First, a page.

Jobs Are Also an Endangered Species
The Obama administration backs down on the dunes sagebrush lizard.

The dunes sagebrush lizard


John Fund

The phrase “You can’t fight city hall” expresses the futility of opposing an entrenched bureaucracy. For hard-pressed ranchers, miners, oil and gas drillers and developers, and even solar-energy entrepreneurs, the refrain has instead been, “You can’t fight the Endangered Species Act” (ESA).

Until now. This week, the Obama administration announced that it would not declare the dunes sagebrush lizard an endangered species, as it had seemed likely to do, because voluntary conservation agreements in Texas and New Mexico offer promise that the lizard can be protected without halting economic development in the two states where the lizard is found. “Today’s decision is unprecedented in the history of the ESA,” said Democratic senator Tom Udall (N.M.). It “represents a potential breakthrough in maximizing ecosystem preservation and minimizing conflict.”

Certainly, the ESA has led to nothing but conflict since Richard Nixon signed it into law in 1973. More than 1,200 species have been listed as endangered or threatened, three-quarters of which are found primarily on private land. This has led to severe restrictions on that land, often without compensation for owners. When a federal judge ordered in 2007 that water be redirected towards the habitat of the California delta smelt, an endangered species, the resulting drought in parts of the San Joaquin Valley caused unemployment to rise to 40 percent in certain areas — until two local Democratic congressmen voted for Obamacare in 2010, and the spigots delivering water to ranchers and growers in the valley were suddenly turned back on.

“The vast majority of these species have not improved under implementation of current law,” former California congressman Richard Pombo, who chaired the House Resources Committee until 2007, told the Christian Science Monitor in 2005. “It checks species in, but never checks them out.”

That’s why citizens of Texas and New Mexico were so exercised when, just before Christmas in 2010, the U.S. Fish and Wildlife Service (FWS) announced that the dunes sagebrush lizard faced “immediate and significant threats due to oil and gas activities and herbicide treatments.” It started a clock ticking that, given precedent, would almost inevitably have led to the lizard’s being officially placed on the ESA list.

Ranchers, farmers, and oil and gas producers had been working with the FWS on a conservation agreement that would have avoided the draconian government regulation that’s an inherent part of the ESA. In addition to protecting the lizard, the private groups committed to reclaiming abandoned oil wells and paying additional fees that would go into special funds for habitat restoration. But all that was thrown into an ashcan by the FWS’s surprise announcement. “It couldn’t resist trying to control the local economy, and ultimately that mattered even more than protecting the lizard,” Marita Noon, a New Mexico energy expert and opponent of the FWS’s move, told me.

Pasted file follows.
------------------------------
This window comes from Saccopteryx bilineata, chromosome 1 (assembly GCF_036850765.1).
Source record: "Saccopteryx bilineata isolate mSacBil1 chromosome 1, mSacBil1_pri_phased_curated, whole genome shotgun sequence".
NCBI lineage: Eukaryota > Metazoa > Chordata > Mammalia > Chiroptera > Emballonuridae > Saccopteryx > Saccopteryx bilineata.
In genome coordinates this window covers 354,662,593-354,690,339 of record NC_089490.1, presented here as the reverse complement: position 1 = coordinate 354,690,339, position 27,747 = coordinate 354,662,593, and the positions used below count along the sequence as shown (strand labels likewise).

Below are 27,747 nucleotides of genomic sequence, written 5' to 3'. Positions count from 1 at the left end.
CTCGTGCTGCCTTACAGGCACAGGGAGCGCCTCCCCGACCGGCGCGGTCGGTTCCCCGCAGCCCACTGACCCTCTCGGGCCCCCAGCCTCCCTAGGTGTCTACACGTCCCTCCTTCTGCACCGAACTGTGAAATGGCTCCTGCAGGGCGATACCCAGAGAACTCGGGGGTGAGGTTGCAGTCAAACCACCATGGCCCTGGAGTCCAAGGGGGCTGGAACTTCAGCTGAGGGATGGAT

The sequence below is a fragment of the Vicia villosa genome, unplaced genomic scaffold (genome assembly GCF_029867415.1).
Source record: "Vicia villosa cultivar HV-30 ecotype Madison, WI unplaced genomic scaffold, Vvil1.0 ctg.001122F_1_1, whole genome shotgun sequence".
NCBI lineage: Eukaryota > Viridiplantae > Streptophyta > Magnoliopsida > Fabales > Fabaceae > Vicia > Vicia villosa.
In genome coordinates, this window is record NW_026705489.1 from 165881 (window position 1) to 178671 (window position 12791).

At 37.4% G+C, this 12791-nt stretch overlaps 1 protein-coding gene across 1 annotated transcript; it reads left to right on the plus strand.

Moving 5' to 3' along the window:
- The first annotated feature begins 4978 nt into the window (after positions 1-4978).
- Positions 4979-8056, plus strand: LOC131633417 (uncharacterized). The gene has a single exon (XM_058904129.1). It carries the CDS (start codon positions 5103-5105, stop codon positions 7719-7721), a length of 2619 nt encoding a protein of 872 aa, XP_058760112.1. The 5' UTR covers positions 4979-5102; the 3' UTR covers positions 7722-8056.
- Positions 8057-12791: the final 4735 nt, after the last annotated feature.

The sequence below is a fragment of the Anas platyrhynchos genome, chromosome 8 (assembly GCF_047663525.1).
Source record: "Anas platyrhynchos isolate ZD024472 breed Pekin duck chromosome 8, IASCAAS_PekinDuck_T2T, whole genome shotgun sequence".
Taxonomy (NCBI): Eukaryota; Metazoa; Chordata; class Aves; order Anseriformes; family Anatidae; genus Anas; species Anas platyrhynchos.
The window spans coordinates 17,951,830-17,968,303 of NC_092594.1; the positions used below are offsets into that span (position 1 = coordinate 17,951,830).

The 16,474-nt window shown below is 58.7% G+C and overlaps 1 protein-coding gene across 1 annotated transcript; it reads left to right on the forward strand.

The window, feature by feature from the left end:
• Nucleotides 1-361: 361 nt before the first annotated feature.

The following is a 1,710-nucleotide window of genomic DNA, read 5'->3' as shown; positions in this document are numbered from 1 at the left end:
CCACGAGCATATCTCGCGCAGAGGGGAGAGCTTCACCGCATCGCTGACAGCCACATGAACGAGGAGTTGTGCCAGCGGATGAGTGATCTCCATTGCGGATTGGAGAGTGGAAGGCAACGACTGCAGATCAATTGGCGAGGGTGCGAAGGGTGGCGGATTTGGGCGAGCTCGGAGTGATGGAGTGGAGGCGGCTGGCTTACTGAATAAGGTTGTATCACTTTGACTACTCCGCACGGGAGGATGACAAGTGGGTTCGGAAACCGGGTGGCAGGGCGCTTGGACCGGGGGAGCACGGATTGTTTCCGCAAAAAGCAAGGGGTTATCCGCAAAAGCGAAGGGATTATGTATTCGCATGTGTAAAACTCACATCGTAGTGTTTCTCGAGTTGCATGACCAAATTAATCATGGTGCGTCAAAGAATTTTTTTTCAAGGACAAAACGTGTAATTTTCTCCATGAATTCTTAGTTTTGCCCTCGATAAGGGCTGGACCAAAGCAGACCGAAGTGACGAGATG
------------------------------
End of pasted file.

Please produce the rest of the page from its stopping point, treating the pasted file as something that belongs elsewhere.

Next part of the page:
The three-inch-long dunes sagebrush lizard slithers throughout the oil- and gas-rich Permian Basin, which extends from southeastern New Mexico into West Texas. Adding it to the ESA list would have destroyed thousands of jobs in ranching, farming, and drilling because the ESA would have virtually stopped development in many places. Even potential wind farms and solar installations would have been blocked. Higher prices for gas would have been an inevitable result.

The public uproar over listing the lizard was so intense that New Mexico’s two Democratic senators let the White House know they should rethink the issue. Suddenly, the conservation agreements that had been unacceptable in 2010 started looking better. “We have determined the lizard is no longer in danger of extinction and is not likely to become endangered in the foreseeable future,” FWS director Dan Ashe said this week.

It’s not surprising that some of the Obama administration’s allies are furious. “Today’s decision was based on politics, not science,” said Taylor McKinnon, director of public-lands campaigns for the Center for Biological Diversity, in a statement. “By caving to the oil and gas industry, the Obama administration is doing wrong by this rare lizard, it’s ignoring science, and it’s setting a dangerous precedent for other declining species.”

Actually, absent real reform of the ESA, the Obama administration’s decision shows welcome sensitivity to a balanced approach to species preservation rather than the one-size-fits-all grip the ESA imposes. The little dunes sagebrush lizard may become a catalyst for a new approach that helps wildlife and protects the rights of property owners — all in a cost-effective manner.

— John Fund is NRO’s national-affairs columnist.